Rio Tino's autonomous train has completed its first delivery of iron ore in Western Australia's Pilbara.
The train, consisting of three locomotives and described by Rio Tinto as "the world's largest robot", travelled over 280km from the company's mining operations in Tom Price to the port of Cape Lambert on Tuesday, July 10.
The train was remotely monitored by Rio Tinto's Operations Centre in Perth more than 1,500km away. The locomotives are equipped with AutoHaul software and are fitted with on-board cameras for monitoring from the centre.
"We will continue to ensure our autonomous trains operate safely under the wide range of conditions we experience in the Pilbara, where we record more than 8 million kilometres of train travel each year," said Ivan Vella, Rio Tinto Iron Ore managing director for Rail, Port and Core Services.
"We are working closely with drivers during this transition period as we prepare our employees for new ways of working as a result of automation."
The successful delivery forms part of the company's AutoHaul project, which, when complete later this year, will enable the world's first fully autonomous, long-distance, heavy-haul rail network, Rio Tinto said.
The project got accreditation in May, allowing the company to commercially operate its fleet for iron ore delivery in the state. The fleet will provide safety and productivity gains for the business, a speedier network, and more flexibility for the company's iron ore system, the company said.
In October, the company claimed to have conducted the country's first autonomous long haul train journey, running for nearly 100km between Wombay Junction and Paraburdoo in WA.
Rio Tinto said it is operating about 200 locomotives on over 1,700km of track in the Pilbara, allowing it to transport ore from 16 mines to four port terminals.
The company's autonomous trucking fleet, meanwhile, was expanded earlier this year with the goal of having 100 autonomous trucks in operation this year and 150 in 2019.
The trucks had moved over 1 billion tonnes of ore and waste material in the Pilbara region as of January. Last year, each truck was estimated to have operated around 700 hours longer than conventional trucks and collectively moved around a quarter of all material moved out of Rio Tinto's Pilbara mine sites.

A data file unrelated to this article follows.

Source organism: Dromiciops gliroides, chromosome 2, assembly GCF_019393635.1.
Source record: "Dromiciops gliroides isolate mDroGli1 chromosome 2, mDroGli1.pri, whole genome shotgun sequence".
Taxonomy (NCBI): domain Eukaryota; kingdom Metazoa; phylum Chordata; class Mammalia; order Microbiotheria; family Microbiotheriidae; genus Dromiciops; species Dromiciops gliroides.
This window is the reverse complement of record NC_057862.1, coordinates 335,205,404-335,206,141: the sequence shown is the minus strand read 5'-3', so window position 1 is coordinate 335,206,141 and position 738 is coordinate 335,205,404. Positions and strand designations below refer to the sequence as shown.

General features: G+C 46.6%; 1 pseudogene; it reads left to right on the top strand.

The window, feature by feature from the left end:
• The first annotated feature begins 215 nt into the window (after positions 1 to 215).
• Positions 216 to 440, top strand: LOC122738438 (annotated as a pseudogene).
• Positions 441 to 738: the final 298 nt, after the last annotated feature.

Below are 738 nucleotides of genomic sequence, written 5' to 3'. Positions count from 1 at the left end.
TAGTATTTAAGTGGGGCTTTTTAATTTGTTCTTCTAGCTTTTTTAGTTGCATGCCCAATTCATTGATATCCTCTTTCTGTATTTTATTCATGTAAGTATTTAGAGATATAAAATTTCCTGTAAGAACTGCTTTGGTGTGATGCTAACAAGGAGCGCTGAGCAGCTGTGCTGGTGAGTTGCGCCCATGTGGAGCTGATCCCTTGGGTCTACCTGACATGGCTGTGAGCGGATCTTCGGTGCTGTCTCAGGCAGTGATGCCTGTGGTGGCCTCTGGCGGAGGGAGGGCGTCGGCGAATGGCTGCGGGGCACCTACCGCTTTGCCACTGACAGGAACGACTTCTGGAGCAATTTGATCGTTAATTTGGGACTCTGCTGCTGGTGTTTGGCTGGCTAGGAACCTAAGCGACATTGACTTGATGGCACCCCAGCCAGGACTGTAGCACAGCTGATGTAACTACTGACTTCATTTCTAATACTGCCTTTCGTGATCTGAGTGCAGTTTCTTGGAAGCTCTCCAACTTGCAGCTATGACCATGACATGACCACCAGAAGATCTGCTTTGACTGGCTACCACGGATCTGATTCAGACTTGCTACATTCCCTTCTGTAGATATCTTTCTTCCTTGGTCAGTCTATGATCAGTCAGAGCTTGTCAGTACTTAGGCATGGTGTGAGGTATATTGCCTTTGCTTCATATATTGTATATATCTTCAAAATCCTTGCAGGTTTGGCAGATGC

A decade ago, Rio Tinto introduced fully autonomous haul trucks as one of the first steps in its Mine of the Future program.
Australian researchers use robots for prostate surgery
Researchers from the Royal Brisbane and Women's Hospital and Mezies Health Institute have found a robot-assisted prostatectomy has had the same outcomes for urinary and erectile function as an open prostatectomy.
Royal Brisbane and Women's Hospital urologist Dr Nigel Dunglison said their study examined surgery outcomes for around 300 men over two years, and the men who underwent a robotic prostatectomy had a lower biochemical prostate-specific antigen after that period, although the study was inconclusive as to why.
"Our study showed similar results for urinary and erectile function from both the robot-assisted and open surgical patient groups after 12 weeks, and these remained equal at six, 12, and 24 months," Dunglison said. "The study has given us vital insight into the two surgical options, and will help shape research going forward."
Dunglison said he recommends organisations, healthcare institutions, and practitioners to embrace "minimally invasive technologies".
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